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Kingsport, NS  Lighthouse destroyed.   

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Kingsport Lighthouse

Kingsport is situated on the west side of Minas Basin, just northeast of the mouth of Habitant River. The village was earlier named Indian Point, as it was believed to have been a summer settlement of the Mi’kmaq, then Oak Point, due to the number of oak tress that grew in the area. The name Kingsport was adopted in the 1870s after the village had become a major port for Kings County.

After the expulsions of the Acadians in 1755, New England planters settled the area. Shipbuilding emerged as the primary industry in Kingsport with the launch of the schooner Emerald in 1833. “Some of the largest and finest ships ever built in Canada were designed and built by Ebenezer Cox of Kingsport,” according to shipping historian Frederick William Wallace. Starting with the schooner Diadem in 1864, Cox became the master shipbuilder for a series of partnerships which built over thirty vessels of increasing size. Most had names beginning with the letter “K” and became known as the “K Ships.” The shipyards at Kingsport included a large mill and blacksmith and used tugboats to brings rafts of timber from the Cape Blomidon area.

The Kingsport shipyards reached their peak in 1890 with the launch of the four-masted barque Kings County followed by the ship Canada in 1891, two of the largest wooden ships ever built in Canada. Ebenezer Cox was by 1890 regarded to have built more ships than any man in Halifax. The launch of Canada on July 6, 1891 attracted over 5,000 people from all across Western Nova Scotia, brought to Kingsport by multiple special trains on the Cornwallis Valley Railway. It was considered the biggest event in the history of Kingsport.

The collapse of the wooden shipbuilding industry in Atlantic Canada in the late 19th century led to a decline in the shipyards. The last major launch was the barquentine Skoda on June 1, 1893, although the Kingsport shipyard refocused for a number of years on ship repair. The yard used the massive Minas Basin tides as a natural drydock into the 1920s repairing such vessels as the American Bradford C. French, the largest three-masted schooner ever built. The final Kingsport-built vessel was in 1929 when the schooner FBG, the last coastal schooner built in all of Nova Scotia, was launched.

The first lighthouse to mark the pier at Kingsport was built in 1878. The following description of this light appeared in the Annual Report of the Department of Marine for 1878:

Small beacon light on end of pier. The frame of the beacon is 30 feet post, 7 feet square at bottom and 5 feet at top. Platform 6 feet 9 inches square, covered with canvas and fitted with a wooden railing. The lantern is of wood 4 feet square, fitted with revolving ventilator cowl, having a metal-lined floor, and lamp shelves lined with zinc.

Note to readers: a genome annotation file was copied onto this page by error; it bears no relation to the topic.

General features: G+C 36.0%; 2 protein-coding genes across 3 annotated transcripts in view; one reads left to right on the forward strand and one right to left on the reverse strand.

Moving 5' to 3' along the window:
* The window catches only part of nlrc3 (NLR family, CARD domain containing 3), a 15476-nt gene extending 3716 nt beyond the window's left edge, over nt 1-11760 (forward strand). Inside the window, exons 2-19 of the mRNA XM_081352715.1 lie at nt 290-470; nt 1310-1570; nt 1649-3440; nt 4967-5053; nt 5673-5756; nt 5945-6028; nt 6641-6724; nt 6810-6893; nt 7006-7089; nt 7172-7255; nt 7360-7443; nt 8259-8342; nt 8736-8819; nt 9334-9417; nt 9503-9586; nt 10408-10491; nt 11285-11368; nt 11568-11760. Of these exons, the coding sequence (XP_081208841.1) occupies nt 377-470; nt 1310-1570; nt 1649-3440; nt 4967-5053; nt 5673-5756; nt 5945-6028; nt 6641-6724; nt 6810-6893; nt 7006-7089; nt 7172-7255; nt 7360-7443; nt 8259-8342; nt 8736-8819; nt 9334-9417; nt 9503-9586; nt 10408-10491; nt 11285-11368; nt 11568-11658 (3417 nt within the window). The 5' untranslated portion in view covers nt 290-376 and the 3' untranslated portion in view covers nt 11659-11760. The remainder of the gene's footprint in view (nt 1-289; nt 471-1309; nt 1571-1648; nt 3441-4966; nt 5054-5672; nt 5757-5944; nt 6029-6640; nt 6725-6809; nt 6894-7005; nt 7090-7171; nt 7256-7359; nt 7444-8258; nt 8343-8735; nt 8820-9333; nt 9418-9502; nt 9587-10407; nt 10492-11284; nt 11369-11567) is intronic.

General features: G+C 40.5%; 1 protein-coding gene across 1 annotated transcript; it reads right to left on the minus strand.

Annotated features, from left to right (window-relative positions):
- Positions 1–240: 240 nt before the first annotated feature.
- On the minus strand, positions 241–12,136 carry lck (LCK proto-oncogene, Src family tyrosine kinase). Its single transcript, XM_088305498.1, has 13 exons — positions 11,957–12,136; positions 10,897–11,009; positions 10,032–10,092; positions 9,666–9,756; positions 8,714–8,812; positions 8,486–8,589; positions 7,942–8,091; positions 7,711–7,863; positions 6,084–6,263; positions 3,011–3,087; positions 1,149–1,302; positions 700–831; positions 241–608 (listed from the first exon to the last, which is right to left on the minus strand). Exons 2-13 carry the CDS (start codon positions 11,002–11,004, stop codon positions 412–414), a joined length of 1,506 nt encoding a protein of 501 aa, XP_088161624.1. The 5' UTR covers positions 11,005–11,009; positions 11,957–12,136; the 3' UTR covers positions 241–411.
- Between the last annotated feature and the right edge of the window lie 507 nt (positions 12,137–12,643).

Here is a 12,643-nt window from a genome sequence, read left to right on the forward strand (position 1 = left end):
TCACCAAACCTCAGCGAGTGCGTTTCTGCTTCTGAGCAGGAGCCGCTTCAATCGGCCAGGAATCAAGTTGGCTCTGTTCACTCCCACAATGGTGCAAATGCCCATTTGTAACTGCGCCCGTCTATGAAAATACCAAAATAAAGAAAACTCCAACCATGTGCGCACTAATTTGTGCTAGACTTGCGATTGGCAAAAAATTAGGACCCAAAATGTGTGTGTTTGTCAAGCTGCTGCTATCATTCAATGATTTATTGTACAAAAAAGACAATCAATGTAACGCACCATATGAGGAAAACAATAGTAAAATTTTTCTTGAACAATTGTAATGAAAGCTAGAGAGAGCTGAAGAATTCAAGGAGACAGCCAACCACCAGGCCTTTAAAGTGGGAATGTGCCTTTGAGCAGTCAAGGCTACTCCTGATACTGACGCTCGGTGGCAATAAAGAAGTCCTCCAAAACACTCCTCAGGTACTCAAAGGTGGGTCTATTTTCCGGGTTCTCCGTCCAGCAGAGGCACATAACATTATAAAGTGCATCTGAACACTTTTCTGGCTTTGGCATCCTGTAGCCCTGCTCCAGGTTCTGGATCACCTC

The posts are fastened with knees to wood work of pier, the upper half of frame is boarded in, sheathed and floored, having a trap door, the lower half is open. The lantern is reached by a step-ladder inside the frame work, and the inclosed portion is painted white, the lower part brown.

The depth of water at head of pier at half tide is 10 feet and the beacon is 26 foot from base of frame at top of pier to vane.

The light is fixed white, shewn by means of one circular-burner lamp, with 20-inch reflectors and one A-burner lamp, with 12-inch reflector. It should be visible for about 9 miles, from N.E. by E., round to west, and is not visible northwardly of N.E. by E.

Half-tide rock, which lies with beacon, bearing miles distant, is bare at half tide. Mr. Thomas J. Phipps, living at head of pier, was placed in temporary charge until a keeper is appointed.

Thomas J. Phipps was officially appointed keeper of the light on may 16, 1879 with an annual salary of $50 that was increased on July 10, 1879 to $80. Perhaps this salary was not enough, as William F. Phipps was listed as the keeper the following year, and he served until 1890, when Charles H. Huntley took charge of the light.

On the night of March 24, 1891, the A-burner lamp in the lantern room exploded, and the small wooden tower burned down. Plans and specifications for a new tower were prepared, and S.S. Crowe was awarded a $185 to construct it. Before the new lighthouse was completed on September 16, 1891, a temporary light was exhibited from the pier using a lamp hoisted on a mast. The new tower was a square, wooden building that stood twenty-three feet tall.

In 1900, the lighthouse was temporarily relocated while repairs were made to the pier. A pole light was displayed until the repairs were completed and the lighthouse was returned to the pier.

In 1910, Keeper Huntley was provided a hand-operated fog to sound during periods of limited visibility.

The light and hand foghorn remained in operation on the pier through at least the 1950s. Hurricane Edna caused extensive damage to the pier on September 11, 1954, and the pier was finally done in by a big storm in 1976.

Keepers: Thomas J. Phipps (1879 – 1880), William F. Phipps (1880 – 1890), Charles H. Huntley (1890 – 1911), J.P. Corkum (1912 – 1918), E.C. Dickie (1918 – at least 1923).


  1. Annual Report of the Department of Marine, various years.

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